In Maharashtra, men wear dhoti and shirt with a headdress known as the "Pheta", and women wear sari with a short-sleeved 'Choli' (blouse). The sari is 9m long and is worn tucked between the legs.
The dhoti is a fine cotton cloth of about two and half to
three metres long, with or without borders on both the sides. The
headdress is a folded cap of cotton, silk or woolen fabric, or a freshly
folded turban known as 'Rumal', 'Patka' or 'Pheta'. The pre-formed turban
known as "Pagadi" is now rarely to be seen. Sometimes a
waistcoat or jacket known as "Bandi" is also worn over a shirt.
The Maratha Brahmans are very particular about the securing of their dhoti, which always had to have five tucks, three into the waistband at the two sides and in front, while the loose end is tucked in front and behind. Once Nagpur hand-made dhotis were famous for their durability.
Among the urbanite young men the use of dhoti is practically getting extinct; it is in some evidence among the middle-aged. The 'Sendhi' or scalplock is long discarded and they cut their hair short in imitation of the European.
Maharashtrian women wear the Maratha 'Sadi' (saree) of nine
yards and a short-sleeved 'Choli' (blouse) covering only about half the
length of the back. The nine yards Sadi is generally worn by elderly
ladies and is known as "Lugade" or Sadi in Marathi.
It is forty-five to forty-two inches in width and it has two lengthwise borders 'Kanth' or 'Kinar', and also two 'Breadthwise' borders, 'Padar', at the two ends, of which one is more decorated than the other. The mode of wearing the Lugade by Maratha Brahmans and other classes is with the hind pleats tucked into the waist at the back-centre and the decorated end (padar) thrown over the left shoulder. Maratha ladies allow it to hang form the waist down straight and round like a skirt and draw its end, which covers the bosom and back over the head.
Sadis of five or six yards in length have now become fashionable among young ladies in the urban centres. These are worn cylindrically over a "Parkar" or "Ghagara" also called petticoat. The old fashioned Choli is also discarded by them, and the use of blouses, polkas, and jumpers has become quite common. A reversion to new type of Cholis in the form of blouses with low cut necks and close-fitting sleeves up to the elbow is noticed now a days.
Women living in cities have become more westernised and working women these days wear 'Chudidars', pants, and skirts, which are more comfortable. With Bollywood in Mumbai, the city is the center of fashion and one can find the latest designs over here.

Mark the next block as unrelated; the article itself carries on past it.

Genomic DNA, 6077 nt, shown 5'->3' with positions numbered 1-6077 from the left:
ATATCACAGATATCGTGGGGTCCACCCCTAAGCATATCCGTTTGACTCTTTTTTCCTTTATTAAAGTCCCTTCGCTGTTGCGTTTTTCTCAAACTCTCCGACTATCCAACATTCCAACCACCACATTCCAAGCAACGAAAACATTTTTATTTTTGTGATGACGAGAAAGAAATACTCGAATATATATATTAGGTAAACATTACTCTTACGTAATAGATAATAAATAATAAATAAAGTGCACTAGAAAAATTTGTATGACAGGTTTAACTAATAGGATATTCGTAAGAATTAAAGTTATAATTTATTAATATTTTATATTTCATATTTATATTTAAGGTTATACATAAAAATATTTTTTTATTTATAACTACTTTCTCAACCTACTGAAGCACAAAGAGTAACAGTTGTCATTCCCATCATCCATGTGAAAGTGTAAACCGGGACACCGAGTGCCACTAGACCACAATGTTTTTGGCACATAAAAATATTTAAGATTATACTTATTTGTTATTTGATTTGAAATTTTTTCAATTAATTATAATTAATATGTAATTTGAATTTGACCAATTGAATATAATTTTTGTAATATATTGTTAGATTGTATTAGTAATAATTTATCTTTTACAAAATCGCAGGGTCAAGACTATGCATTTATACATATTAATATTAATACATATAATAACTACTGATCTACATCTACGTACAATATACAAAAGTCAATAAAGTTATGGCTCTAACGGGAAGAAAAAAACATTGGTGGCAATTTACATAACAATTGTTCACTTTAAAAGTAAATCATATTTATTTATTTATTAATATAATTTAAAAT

Though there is no special holiday dress on festivals or on
days of family rejoicing, all who can afford it put on richer and better
clothes than those ordinarily worn. For ceremonial occasions men prefer to
dress after Indian style in a spacious looking long coat, called "Ackan",
and "Chudidar Pyjama" or "Survar" slightly gathered at
the ankles-end with bracelet-like horizontal folds. A folded woolen or a
silk cap and "Cadhav" or pump-shoes perfects the ensemble.
Shoes are usually worn in the heat and cotton-growing areas, but are less common in the rice area, where they would continually stick in the mud in the field. Women go bare-footed, but sometimes have sandals.
In towns and cities boots and shoes made in the European fashion have now been generally adopted and with these socks are worn, but their use is confined to small number of highly paid government servants, pleaders, young merchants etc. For the use of the common people sandals and "Chappals" of various patterns are used, and the Kolhapuri Chappals manufactured in Kolhapur and its surrounding towns and villages are famous worldwide.
Maharashtrian women wear traditional jewellery patterns of the Marathas and Peshwas. The Kolhapuri 'Saaj', a special type of necklace is very popular with Maharashtrian Women. The saaj is designed in all over Maharashtra but the Kolhapuri Saaj is famous.
'Patlya' (two broad bangles), 'Bangdya' (four simple bangles) and 'Tode' (two finely carved thick bangles) are the typical jewellery on the hands of women from this western state. The Maharashtrians are fond of pearls too. 'Chinchpeti' (choker), 'Tanmani' (short necklace) and 'Nath' (nose ring) are a combination of pearls and red and white stones. The 'Bajuband' (the amulet) is also a favourite. Flower-shaped earrings are a clear preference with the people here.